OFFSHORE DRILLING:

Contentious amendments pile up for today's spill bill markup

A bitter fight is looming as the Senate Energy and Natural Resources Committee gears up to vote today on a pair of offshore drilling safety bills.

The panel this morning will mark up two measures (S. 916 and S. 917) from Chairman Jeff Bingaman (D-N.M.) that address offshore drilling safety in the wake of the BP PLC oil spill in the Gulf of Mexico last year.

The legislation has faced a tough slog in reaching the markup stage, and today's meeting could create an even tougher road to final passage as lawmakers from both sides of the aisle are gearing up to offer controversial amendments.

One proposed amendment from Sens. Mary Landrieu (D-La.) and Lisa Murkowski (R-Alaska), the panel's ranking Republican, would direct a hefty portion of federal revenues from offshore energy development to coastal states.

Landrieu has long pushed for the federal government to share lucrative leasing bids and production royalties from oil and gas development in federal waters with the adjoining coastal states in order to boost state coffers and to create incentives for other states to support drilling.

Under a 2006 deal, Gulf states are promised a 37.5 percent cut from certain leasing areas, but the bulk of those payments won't phase in until 2016. Landrieu wants to see the revenue-sharing process sped up and expanded.

"It is just the right thing to do for coastal states. It's the right thing to do for America. And there's absolutely -- in my mind -- no reason not to," Landrieu told reporters in the Capitol this week.

Some Democrats oppose such language because it appears to expand drilling. Others, like Bingaman, say the money should remain in the federal treasury because the drilling activities take place in federal waters.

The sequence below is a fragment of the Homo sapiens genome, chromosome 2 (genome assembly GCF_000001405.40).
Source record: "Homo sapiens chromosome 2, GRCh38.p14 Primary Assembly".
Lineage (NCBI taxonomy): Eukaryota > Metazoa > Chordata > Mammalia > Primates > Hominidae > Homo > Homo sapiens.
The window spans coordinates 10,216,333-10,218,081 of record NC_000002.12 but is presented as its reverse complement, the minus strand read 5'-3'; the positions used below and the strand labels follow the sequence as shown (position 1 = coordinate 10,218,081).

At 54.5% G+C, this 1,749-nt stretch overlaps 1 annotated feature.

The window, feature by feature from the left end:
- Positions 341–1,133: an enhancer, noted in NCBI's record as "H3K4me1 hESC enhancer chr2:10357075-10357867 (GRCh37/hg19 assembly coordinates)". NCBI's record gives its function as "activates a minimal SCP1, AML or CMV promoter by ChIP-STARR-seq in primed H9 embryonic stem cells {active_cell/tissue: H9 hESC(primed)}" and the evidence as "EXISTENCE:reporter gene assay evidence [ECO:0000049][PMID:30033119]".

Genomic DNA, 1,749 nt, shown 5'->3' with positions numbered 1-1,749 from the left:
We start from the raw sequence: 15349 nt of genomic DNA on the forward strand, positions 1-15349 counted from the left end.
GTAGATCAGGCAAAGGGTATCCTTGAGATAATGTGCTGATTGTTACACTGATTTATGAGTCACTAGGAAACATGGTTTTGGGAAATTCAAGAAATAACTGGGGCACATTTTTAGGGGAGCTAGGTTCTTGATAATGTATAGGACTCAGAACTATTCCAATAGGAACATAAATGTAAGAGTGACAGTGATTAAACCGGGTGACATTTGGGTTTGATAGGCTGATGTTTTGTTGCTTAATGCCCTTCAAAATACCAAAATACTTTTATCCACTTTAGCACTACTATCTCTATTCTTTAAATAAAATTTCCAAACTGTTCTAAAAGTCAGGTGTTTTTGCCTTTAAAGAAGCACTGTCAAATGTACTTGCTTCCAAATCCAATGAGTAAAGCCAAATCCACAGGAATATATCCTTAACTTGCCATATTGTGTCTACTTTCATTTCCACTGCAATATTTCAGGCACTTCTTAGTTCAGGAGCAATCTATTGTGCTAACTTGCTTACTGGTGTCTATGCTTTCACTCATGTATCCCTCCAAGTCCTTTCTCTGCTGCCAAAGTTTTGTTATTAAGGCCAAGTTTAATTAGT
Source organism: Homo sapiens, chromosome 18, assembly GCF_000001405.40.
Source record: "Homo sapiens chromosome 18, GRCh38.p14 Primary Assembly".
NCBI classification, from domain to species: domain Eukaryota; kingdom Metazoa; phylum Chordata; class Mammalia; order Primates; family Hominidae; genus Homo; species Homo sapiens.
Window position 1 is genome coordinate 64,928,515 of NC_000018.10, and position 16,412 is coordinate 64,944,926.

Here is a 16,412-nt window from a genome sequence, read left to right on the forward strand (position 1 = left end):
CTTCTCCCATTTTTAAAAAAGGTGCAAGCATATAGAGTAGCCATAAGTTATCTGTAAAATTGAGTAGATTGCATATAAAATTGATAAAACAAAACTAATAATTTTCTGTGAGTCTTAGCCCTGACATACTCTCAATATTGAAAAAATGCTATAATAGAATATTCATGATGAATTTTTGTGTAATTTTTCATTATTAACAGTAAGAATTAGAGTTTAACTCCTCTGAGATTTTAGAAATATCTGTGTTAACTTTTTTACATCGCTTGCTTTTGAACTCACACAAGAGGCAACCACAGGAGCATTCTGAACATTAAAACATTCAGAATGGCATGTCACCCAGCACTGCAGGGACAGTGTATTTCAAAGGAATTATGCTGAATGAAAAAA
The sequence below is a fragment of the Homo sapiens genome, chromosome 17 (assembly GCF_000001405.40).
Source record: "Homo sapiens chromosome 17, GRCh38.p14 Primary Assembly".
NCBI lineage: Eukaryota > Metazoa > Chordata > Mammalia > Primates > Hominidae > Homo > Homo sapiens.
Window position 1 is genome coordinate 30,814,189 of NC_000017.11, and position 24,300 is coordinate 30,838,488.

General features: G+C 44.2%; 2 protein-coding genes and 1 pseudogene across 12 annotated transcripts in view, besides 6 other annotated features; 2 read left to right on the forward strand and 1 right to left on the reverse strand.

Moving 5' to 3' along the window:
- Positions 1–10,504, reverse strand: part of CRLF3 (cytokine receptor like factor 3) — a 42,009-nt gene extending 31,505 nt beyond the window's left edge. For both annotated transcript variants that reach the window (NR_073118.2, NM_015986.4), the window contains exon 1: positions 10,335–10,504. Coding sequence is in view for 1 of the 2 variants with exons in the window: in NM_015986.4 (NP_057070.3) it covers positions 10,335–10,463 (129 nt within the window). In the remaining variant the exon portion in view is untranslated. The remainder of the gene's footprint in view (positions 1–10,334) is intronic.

"I don't think revenue-sharing makes much sense, especially with the size of the deficit we face," Bingaman told reporters this week.

But Landrieu and Murkowski are not limiting their language to drilling projects. They have expanded the new language to include nascent renewable energy industries, like offshore wind and tidal projects. Landrieu is confident the tactic will help secure more votes from senators during today's markup.

"I think we're going to have a very exciting discussion and debate and I actually think we're going to be successful in tagging our amendment on to the ... safety bill," she said. "And the reason is because people have decided that, yes, it is fair for states to share in energy production off of their coasts."

"Coastal states are very interested in the opportunity, as well as the Great Lakes states, so I think that we'll have the votes to do it, and we're building Democratic support as well as Republican support," she added.

Sen. Ron Wyden (D-Ore.) yesterday indicated he was working to help find common ground between Landrieu, Murkowski and Bingaman.

"We're going to be at this very, very late tonight," Wyden said yesterday. "The rest of today and certainly very late tonight, we're going to be working on the Landrieu-Murkowski legislation."

But Bingaman has not given any indications that he is willing to budge.